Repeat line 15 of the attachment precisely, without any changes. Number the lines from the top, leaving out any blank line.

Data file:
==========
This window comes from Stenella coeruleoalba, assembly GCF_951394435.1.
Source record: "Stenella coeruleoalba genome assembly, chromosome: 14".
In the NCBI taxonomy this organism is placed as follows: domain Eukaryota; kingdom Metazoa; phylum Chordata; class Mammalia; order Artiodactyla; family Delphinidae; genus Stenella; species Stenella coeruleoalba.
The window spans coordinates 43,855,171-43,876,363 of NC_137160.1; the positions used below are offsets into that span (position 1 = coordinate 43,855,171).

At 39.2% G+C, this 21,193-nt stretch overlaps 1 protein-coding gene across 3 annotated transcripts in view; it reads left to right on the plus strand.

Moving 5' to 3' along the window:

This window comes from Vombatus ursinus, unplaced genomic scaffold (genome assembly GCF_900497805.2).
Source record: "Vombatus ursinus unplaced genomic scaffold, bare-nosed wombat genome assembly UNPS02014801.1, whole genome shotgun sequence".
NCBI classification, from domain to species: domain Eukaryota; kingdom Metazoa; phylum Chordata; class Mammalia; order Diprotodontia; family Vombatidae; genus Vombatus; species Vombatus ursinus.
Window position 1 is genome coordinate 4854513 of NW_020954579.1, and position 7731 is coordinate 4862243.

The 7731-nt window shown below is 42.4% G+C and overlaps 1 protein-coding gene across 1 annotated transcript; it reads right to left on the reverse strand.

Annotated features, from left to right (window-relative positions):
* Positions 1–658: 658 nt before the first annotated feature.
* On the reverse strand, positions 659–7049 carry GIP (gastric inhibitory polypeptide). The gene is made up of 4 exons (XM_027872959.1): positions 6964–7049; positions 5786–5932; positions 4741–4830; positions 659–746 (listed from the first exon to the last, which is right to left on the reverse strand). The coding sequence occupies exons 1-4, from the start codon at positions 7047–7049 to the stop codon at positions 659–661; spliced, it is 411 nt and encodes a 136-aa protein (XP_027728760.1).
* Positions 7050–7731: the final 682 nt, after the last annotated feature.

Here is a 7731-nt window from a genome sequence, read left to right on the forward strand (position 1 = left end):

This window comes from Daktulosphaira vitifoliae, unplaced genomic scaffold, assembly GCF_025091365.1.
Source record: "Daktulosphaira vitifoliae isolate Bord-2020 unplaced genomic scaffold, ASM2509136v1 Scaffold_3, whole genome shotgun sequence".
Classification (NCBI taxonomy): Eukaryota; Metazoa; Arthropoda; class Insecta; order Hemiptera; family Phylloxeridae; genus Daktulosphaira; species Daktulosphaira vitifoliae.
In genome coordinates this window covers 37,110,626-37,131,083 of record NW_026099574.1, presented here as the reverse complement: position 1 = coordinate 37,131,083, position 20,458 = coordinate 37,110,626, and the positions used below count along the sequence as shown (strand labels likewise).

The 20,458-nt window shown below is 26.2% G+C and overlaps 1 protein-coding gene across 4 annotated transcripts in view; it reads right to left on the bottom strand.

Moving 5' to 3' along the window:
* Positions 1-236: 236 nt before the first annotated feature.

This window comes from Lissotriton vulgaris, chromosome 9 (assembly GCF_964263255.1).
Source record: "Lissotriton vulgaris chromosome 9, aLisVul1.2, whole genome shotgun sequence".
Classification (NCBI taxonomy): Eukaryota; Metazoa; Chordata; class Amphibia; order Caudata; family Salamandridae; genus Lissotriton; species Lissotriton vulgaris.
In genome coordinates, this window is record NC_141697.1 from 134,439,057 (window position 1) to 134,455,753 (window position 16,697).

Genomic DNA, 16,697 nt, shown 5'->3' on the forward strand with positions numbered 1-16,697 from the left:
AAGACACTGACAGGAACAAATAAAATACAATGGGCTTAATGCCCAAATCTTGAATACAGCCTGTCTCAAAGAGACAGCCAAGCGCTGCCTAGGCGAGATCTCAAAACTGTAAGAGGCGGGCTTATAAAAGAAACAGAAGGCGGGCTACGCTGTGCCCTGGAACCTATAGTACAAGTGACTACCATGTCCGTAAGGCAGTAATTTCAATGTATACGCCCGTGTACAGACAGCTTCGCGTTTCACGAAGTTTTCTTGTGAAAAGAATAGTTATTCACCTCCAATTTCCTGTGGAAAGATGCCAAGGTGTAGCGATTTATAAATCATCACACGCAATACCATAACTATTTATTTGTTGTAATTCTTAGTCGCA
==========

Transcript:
* Positions 7050–7731: the final 682 nt, after the last annotated feature.